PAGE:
Microscopes and Accessories: How to Make and Use Them


WE are very doubtful whether the first portion of this book, dealing with the practical construction of a microscope by the amateur, will serve any useful purpose. Such an instrument, however well constructed., must almost inevitably fall far short of the perfection attained by the instrument makers, even if the amateur be a first-class mechanic, and efficient instruments may nowadays be picked up second-hand at ridiculously low prices. In the description of the tube, all that is said with regard to the attachment of the objective is that at the bottom (of the tube) a disc of brass is sweated on, the hole in its centre being 7/8in. diameter, and chased with a fine thread; not a word about the standard screw now adopted by all makers. The latter portion of the book, dealing with the preparation and mounting of objects, is concise and to the point, but presents nothing novel in its treatment of the subject.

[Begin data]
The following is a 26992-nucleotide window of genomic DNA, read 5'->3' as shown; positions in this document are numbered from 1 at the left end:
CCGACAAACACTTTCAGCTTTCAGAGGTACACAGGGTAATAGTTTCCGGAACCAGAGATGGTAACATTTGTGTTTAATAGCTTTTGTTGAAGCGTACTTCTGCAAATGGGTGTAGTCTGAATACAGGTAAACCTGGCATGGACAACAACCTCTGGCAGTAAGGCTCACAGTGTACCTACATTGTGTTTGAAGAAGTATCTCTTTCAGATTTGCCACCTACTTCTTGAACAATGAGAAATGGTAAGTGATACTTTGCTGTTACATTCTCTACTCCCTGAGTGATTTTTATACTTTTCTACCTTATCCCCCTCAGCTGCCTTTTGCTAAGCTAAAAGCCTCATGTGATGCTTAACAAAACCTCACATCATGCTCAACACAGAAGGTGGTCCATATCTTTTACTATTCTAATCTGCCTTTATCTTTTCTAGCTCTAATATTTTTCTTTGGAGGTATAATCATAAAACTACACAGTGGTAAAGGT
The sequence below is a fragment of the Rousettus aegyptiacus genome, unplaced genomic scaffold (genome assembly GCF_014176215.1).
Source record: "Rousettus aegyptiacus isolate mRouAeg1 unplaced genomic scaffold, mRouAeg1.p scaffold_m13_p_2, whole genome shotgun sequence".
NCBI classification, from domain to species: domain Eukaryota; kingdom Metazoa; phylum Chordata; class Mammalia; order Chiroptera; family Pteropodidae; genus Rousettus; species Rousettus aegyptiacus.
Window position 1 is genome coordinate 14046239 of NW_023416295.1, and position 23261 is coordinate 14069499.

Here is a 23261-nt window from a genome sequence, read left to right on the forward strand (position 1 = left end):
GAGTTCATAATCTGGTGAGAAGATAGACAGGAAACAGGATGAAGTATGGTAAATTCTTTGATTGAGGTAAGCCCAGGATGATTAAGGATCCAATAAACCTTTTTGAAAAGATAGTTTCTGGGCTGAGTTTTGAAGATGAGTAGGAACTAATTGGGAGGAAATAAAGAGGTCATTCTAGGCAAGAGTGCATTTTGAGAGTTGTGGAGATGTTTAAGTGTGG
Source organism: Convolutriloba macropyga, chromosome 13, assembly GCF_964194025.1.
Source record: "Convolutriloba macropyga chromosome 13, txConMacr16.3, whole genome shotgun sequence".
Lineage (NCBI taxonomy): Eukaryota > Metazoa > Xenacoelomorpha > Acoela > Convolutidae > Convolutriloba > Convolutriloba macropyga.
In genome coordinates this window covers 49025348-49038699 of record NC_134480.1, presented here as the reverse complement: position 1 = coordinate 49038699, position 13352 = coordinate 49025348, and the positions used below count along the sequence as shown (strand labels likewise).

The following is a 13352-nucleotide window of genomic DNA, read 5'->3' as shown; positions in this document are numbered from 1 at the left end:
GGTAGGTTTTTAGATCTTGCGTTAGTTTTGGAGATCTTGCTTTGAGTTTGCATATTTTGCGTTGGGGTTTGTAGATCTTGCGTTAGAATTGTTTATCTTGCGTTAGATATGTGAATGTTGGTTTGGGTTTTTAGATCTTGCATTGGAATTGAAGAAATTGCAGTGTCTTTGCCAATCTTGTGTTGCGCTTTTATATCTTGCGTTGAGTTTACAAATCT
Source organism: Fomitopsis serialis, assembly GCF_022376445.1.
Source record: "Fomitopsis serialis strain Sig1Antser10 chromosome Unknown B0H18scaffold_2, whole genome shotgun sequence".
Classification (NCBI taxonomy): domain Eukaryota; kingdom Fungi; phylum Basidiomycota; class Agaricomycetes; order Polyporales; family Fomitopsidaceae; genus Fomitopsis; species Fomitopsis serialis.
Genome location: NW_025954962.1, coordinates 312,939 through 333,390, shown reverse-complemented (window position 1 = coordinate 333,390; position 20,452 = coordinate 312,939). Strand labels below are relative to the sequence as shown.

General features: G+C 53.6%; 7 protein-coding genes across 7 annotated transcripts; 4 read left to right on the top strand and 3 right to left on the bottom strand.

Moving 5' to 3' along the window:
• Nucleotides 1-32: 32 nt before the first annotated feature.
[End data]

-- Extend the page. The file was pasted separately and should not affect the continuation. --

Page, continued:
Microscopes and Accessories: How to Make and Use Them.

Edited by Paul N. Hasluck. Pp. 160. (London: Cassell and Co., Ltd., 1905.) Price 1s. net.

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